By Janice Cooper
William Page Shakespeare was a well-known publican moving west as Queensland’s central western railway line was constructed. His memory is retained through the iconic Shakespeare Hotel in Barcaldine. Masonic records available online have helped to trace his journey from England to Queensland and Africa. As George Page Shakespear, we find him installed in the Lodge of Industry (361) of Cheshire on 7 August 1873, a railway servant aged of 27 residing at Ryde, Cheshire, England.
Next, we find him installed in the Leichhardt Lodge (932) in Rockhampton on 7 April 1875. Two years later he was one of four members of the Leichhardt Lodge to petition for the formation of the Comet Lodge (1060) in Dingo Creek, which was granted its warrant in March 1877. Other petitioners included railway surveyors Robert Ballard and Willoughby Hannam.
This Lodge moved west with its members. The information about these moves is available through Lane’s Masonic Records at http://www.hrionline.ac.uk/lane. From this website we can trace the Lodge’s moves from the Drafting Department of the Railway Department in Dingo Creek to the Masonic Hall in 1877. Within its first year, these men had been able to have their own building erected. This was the building that moved along the line – to Cometville (later Comet) in 1878, Emerald in 1879, Bogantungan in 1881, Pine Hill in 1883, Jericho in 1885, Barcaldine in 1886. Here the men met in Bro. H G Eccles offices while they waited for the building to be moved and reconstructed.
In 1900-01, the original building was replaced by this two-storey building, said to have been based on the original. This photo was taken just before conservation work was carried out in the early 1980s.
Using the online sources
The Freemasonry records on Ancestry.com are found in the ‘Category of Professional & Organisational Directories’ within ‘Schools, Directories & Church Histories’. Limiting your name search to these categories will soon reveal all the United Grand Lodge of England Freemason Membership Registers from many English-speaking countries.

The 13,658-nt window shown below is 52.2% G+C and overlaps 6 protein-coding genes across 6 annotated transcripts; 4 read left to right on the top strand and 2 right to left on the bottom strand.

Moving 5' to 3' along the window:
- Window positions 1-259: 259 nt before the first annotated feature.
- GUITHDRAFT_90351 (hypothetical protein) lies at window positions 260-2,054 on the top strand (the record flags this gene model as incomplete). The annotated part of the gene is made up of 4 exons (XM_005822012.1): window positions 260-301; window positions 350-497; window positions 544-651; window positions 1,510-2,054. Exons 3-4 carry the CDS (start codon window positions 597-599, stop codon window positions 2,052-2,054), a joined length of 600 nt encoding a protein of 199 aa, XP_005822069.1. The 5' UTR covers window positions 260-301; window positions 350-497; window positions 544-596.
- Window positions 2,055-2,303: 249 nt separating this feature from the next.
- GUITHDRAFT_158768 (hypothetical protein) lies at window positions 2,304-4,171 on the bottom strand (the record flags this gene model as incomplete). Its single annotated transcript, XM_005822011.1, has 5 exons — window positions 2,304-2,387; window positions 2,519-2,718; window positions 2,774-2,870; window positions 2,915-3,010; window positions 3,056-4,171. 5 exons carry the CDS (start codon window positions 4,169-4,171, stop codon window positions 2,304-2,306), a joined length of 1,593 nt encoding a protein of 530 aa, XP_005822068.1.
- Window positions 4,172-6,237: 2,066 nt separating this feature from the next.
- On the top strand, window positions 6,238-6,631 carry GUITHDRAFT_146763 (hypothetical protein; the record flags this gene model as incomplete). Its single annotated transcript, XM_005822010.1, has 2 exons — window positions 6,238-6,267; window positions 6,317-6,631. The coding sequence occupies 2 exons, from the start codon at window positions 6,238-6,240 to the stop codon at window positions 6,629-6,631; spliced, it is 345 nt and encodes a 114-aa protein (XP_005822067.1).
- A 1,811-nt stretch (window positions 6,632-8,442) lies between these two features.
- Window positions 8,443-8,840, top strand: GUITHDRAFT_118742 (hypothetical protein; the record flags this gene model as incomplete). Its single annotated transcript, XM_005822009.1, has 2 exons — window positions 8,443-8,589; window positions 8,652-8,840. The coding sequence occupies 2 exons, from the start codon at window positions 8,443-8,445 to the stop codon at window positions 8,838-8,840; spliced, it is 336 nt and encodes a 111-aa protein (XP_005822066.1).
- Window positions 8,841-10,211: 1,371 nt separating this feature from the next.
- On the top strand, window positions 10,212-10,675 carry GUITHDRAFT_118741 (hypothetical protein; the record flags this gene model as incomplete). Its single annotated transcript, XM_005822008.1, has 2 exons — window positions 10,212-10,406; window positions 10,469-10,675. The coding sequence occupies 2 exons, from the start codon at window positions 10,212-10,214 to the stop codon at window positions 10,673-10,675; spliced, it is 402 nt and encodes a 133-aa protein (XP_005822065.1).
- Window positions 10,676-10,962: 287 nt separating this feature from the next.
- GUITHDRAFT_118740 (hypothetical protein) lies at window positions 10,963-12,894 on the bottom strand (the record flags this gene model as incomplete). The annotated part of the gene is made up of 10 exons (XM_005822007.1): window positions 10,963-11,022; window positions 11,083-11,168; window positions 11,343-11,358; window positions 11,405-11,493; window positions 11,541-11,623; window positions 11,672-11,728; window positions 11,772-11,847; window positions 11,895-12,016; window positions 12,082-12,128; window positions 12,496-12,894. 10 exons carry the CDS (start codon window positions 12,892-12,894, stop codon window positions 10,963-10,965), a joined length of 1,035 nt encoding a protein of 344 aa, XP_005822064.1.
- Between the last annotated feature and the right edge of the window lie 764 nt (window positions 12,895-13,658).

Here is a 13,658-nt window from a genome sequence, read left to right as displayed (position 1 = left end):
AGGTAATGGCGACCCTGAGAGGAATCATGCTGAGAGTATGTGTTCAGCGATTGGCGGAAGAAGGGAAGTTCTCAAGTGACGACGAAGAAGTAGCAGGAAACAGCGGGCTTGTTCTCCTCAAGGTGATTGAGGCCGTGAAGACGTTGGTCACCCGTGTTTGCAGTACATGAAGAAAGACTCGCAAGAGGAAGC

The Ancestry index entry for George Page Shakespeare dates his initiation in the Comet Lodge as in being 1877 in Barcaldine. This generalisation misleads us as researchers until we investigate the linked image and the details contained in Lane’s Masonic Records. However, the index does lead us to another record for George. While his wife Emma remained in Barcaldine managing the Shakespeare Hotel, George travelled to Africa, where he was admitted to the Buluwayo Lodge in April 1898, stating that he was from his original lodge in England – No 361. While George Page Shakespeare returned to Barcaldine intermittently over following years, Africa continued to attract him until his death in Capetown in 1911. 
A very useful tool for searching Lane’s Masonic Records is the ‘Keyword’ field. Using it, I discovered that Lodges from every Australian State are included; that 636 lodges are listed under the Keyword ‘India’ and that there were up to 13 lodges in Bury St Edmunds; to one of which some of my extended ancestral family could have belonged. It shows clearly that wherever English, Irish and Welsh men settled across the world, there may well have been a Lodge formed. Scottish lodges are not included as they were not part of the English Constitution; disappointing for me as I endeavour to learn about the involvement in Scotland of my Scottish great great grandfather, John Kennedy Donald. Lane’s Masonic Records also includes a list of terms used through the records – very useful in adding to my understanding of a Lodge’s operation.
While a name search is not available in Lane’s Masonic Records, used in conjunction with the index on Ancestry, you may learn where an ancestor lived, when he travelled there, where the men met and who his acquaintances were. These Masonic records can be used to trace men from many occupations – the Comet Lodge members included a coach driver, photographer, carpenter, telephonist, saddler, railway guard, accountant, teacher, surveyor, merchant, as well as many other occupations typical of developing communities. In 1897-98, the Buluwayo Lodge included an accountant, a builder, an architect, a storekeeper, a miner and a stationer, among others. One of my extended family members, John Skuthorp was a drover when a mason in Tambo, Queensland.
The movement of men is just one of the aspects that can be discovered about our ancestors’ lives through Masonic Lodge records: well worth delving into if there are Lodge members in your families.
 Shakespear, George Page, Lodge of Industry, England, United Grand Lodge of England Freemason Membership Registers, 1751-1921, digital image, accessed through Ancestry.com; Lane’s Masonic Records, HRI Online Publications, Oct 2011, http://www.hrionline.ac.uk/lane .
 Comet Lodge Building, Barcaldine 1980. Michael Keniger, University of Queensland Library.
 Western Champion, 23 December 1911, p. 3.